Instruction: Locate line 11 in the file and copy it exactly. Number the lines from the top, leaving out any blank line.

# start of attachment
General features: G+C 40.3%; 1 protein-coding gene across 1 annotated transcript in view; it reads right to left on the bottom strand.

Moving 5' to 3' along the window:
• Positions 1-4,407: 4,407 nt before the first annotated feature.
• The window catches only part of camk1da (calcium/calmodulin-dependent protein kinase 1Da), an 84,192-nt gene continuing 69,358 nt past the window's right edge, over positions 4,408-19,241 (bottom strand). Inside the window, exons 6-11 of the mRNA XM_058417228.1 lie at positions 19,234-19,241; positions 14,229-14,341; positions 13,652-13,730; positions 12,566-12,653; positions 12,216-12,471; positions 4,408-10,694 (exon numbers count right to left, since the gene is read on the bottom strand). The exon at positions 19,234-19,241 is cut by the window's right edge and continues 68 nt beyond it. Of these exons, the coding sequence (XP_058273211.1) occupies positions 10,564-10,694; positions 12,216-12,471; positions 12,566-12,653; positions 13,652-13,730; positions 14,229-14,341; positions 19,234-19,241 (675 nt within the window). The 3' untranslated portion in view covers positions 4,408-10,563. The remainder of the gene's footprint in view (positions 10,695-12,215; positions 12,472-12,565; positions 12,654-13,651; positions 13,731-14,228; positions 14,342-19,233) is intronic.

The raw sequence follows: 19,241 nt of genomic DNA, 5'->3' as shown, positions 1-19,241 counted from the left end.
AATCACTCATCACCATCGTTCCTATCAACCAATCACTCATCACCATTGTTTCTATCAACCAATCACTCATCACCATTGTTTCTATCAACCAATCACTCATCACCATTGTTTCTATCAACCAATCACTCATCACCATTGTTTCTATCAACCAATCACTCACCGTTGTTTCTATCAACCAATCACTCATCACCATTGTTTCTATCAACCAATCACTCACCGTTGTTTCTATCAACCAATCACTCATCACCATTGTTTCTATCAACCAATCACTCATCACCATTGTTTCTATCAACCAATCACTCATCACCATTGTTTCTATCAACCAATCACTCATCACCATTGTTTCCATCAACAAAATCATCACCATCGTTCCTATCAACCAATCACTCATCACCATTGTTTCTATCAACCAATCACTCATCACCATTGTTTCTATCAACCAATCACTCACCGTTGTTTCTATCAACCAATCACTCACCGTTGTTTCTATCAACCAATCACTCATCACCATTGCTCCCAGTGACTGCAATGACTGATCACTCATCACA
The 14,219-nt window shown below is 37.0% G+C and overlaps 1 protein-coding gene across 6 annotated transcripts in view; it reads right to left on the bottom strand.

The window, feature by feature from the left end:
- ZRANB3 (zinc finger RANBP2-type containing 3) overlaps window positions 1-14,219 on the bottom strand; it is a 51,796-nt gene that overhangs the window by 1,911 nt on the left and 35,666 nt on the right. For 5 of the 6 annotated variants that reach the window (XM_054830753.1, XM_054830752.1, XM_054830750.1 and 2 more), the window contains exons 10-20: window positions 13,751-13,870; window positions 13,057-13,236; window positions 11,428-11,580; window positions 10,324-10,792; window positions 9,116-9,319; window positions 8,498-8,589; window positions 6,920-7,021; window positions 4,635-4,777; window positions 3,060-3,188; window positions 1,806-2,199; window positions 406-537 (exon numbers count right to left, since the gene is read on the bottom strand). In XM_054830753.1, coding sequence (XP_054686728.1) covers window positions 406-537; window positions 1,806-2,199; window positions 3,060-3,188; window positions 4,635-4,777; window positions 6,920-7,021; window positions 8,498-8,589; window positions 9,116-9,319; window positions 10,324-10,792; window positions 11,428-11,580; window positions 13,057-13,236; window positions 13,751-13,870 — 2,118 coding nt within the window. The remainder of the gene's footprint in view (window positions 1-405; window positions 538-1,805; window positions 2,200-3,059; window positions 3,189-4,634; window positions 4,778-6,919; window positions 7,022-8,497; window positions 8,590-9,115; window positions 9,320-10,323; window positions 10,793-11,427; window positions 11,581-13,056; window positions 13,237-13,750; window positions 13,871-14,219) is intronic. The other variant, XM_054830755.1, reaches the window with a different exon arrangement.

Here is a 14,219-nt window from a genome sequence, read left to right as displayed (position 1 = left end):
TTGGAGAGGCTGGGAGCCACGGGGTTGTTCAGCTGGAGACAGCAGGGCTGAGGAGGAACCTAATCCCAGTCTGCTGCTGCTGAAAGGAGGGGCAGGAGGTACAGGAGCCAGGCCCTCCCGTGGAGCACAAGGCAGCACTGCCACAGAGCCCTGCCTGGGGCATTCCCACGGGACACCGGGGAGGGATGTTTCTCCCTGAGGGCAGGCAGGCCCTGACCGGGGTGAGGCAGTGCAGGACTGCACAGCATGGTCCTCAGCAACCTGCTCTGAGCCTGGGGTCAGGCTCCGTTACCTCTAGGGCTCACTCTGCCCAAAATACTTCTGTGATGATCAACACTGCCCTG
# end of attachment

TTGGAGAGGCTGGGAGCCACGGGGTTGTTCAGCTGGAGACAGCAGGGCTGAGGAGGAACCTAATCCCAGTCTGCTGCTGCTGAAAGGAGGGGCAGGAGGTACAGGAGCCAGGCCCTCCCGTGGAGCACAAGGCAGCACTGCCACAGAGCCCTGCCTGGGGCATTCCCACGGGACACCGGGGAGGGATGTTTCTCCCTGAGGGCAGGCAGGCCCTGACCGGGGTGAGGCAGTGCAGGACTGCACAGCATGGTCCTCAGCAACCTGCTCTGAGCCTGGGGTCAGGCTCCGTTACCTCTAGGGCTCACTCTGCCCAAAATACTTCTGTGATGATCAACACTGCCCTG